How to use subroutines in perl?

Asked By 10 points N/A Posted on -
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Recently, I have started learning Perl programming.

Now, In my program I want to have a subroutine.

Where I can pass parameters and return values from that subroutine.

Can anyone tell me how to do that?

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Answered By 0 points N/A #160163

How to use subroutines in perl?

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Try this:

For Subroutines
 
Like any sensible programming language Perl permits the user to outline their own functions, referred to as subroutines. they will be placed anywhere in your program however it's in all probability best to place all of them at the start or all at the top. A subroutine has the shape.
 
sub printargs
{
print "@_n";
}
 
&printargs("perl", "king"); # Example prints "perl king"
&printargs("frog", "and", "toad"); # Prints "frog and toad"
 
 
Regardless of any parameters that we may want to pass to it. All of the following will work to call this subroutine. Notice that a subroutine is called with an & character in front of the name:
 
&mysubroutine; # Call the subroutine
&mysubroutine($_); # Call it with a parameter
&mysubroutine(1+2, $_); # Call it with two parameters
In the higher than case the parameters are acceptable however ignored. When the subroutine is named any parameters are passed as a listing within the special @_ list array variable. This variable has completely nothing to try to with the $_ scalar variable. the subsequent subroutine just prints out the list that it had been referred to as with. it's followed by a handful of samples of its use.
sub printargs
{
print "@_n";
}
 
&printargs("perly", "king"); # Example prints "perly king"
&printargs("frog", "and", "toad"); # Prints "frog and toad"
Just like the other list array the individual parts of @_ is accessed with the sq. bracket notation:
sub printfirsttwo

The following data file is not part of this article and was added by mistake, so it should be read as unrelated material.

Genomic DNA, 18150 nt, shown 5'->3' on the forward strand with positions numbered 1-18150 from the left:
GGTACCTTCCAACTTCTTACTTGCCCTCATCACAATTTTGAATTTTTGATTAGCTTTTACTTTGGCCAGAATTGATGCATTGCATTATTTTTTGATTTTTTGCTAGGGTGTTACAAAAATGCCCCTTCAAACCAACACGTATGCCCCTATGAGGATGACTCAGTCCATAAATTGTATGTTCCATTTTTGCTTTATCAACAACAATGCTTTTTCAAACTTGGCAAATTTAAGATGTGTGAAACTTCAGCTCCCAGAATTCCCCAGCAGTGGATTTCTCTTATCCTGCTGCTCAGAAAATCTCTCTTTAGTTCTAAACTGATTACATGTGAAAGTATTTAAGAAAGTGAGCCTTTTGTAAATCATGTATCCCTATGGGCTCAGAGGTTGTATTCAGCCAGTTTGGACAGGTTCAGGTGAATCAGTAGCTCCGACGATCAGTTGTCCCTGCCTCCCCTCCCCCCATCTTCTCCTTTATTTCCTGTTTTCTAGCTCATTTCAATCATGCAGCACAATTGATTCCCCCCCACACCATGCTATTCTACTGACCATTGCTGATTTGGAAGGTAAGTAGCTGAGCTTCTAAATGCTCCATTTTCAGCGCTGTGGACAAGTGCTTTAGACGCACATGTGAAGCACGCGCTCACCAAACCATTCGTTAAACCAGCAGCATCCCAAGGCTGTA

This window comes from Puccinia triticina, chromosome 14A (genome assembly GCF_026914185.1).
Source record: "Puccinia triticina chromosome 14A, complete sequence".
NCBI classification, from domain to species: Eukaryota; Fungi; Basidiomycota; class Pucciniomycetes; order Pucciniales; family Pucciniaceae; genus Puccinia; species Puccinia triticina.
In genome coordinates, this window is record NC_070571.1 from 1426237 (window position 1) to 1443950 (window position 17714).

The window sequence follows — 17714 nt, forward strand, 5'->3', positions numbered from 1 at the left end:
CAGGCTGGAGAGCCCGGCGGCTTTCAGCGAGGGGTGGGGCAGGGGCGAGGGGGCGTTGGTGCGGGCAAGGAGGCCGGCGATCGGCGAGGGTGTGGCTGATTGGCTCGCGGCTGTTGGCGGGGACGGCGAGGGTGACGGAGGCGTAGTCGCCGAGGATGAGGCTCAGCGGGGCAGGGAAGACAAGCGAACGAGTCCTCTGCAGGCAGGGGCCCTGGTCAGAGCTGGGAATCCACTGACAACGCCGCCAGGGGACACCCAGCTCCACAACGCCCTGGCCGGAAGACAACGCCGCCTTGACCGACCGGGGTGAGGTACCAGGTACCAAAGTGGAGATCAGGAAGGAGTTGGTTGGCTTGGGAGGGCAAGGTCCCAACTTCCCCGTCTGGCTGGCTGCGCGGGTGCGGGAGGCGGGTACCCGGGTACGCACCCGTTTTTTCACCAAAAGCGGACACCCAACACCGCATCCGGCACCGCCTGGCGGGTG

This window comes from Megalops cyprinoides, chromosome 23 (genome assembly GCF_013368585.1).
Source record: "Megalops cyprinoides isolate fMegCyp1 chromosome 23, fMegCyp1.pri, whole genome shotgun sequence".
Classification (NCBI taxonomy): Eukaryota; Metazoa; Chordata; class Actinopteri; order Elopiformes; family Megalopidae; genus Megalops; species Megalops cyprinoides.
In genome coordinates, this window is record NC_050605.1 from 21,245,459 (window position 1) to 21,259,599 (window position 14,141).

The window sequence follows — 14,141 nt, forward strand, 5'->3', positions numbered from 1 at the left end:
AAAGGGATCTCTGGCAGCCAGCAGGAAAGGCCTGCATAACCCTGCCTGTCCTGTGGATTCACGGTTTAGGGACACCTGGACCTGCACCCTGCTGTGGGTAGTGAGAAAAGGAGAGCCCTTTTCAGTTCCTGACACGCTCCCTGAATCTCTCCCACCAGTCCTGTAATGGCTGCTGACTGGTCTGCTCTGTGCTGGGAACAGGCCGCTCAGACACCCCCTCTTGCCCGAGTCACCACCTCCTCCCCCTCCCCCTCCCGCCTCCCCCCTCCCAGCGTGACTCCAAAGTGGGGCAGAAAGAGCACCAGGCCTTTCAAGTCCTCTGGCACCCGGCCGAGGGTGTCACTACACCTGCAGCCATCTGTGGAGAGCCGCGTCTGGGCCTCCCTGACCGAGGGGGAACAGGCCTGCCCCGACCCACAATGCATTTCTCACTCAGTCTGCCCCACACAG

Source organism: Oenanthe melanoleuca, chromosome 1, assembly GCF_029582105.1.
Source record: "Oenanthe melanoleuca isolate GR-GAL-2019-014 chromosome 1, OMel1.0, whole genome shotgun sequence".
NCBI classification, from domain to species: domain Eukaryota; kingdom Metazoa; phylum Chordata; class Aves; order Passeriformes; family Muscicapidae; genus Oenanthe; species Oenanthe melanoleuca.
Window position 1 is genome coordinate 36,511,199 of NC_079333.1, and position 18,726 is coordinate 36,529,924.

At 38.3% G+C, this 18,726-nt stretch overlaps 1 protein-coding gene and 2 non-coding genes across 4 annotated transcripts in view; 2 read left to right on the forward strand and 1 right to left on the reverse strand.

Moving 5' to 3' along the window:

{
print "Your first argument was $_[0]n";
print "and $_[1] was your secondn";
}
 
 
Again it ought to be stressed that the indexed scalars $_[0] and $_[1] and thus on don't have anything to with the scalar $_ which may even be used while not concern of a clash.
 
 
For returning values:
 
Result of a subroutine is usually the last item evaluated. This subroutine returns the most of 2 input parameters.
An example of its use follows.
 
Sub maximum
{
if ($_[0] > $_[1])
{
$_[0];
}
else
{
$_[1];
}
}
 
$biggest = &maximum(37, 24); # Now $biggest is 37
 
The &printfirsttwo subroutine higher than additionally returns a worth,during this case one.
this can be as a result of the last item that subroutine did was a print statement 
and therefore the results of a successful print statement is usually one.
 
For local variables:
 
The @_ variable is native to the present subroutine, and thus after all are $_[0], $_[1], $_[2], 
and so on. alternative variables is created native too, and this can be helpful if we wish to 
begin altering the input parameters. the subsequent subroutine tests to examine if one string is 
within another, areas not withstanding. An example follows.
 
sub inside
{
local($a, $b); # Make local variables
($a, $b) = ($_[0], $_[1]); # Assign values
$a =~ s/ //g; # Strip spaces from
$b =~ s/ //g; #   local variables
($a =~ /$b/ || $b =~ /$a/); # Is $b inside $a
#   or $a inside $b?
}
 
&inside("lemon", "dole money"); # true
 
Enable keep the basis phrase
 
local($a, $b) = ($_[0], $_[1]);
Hope this helps.

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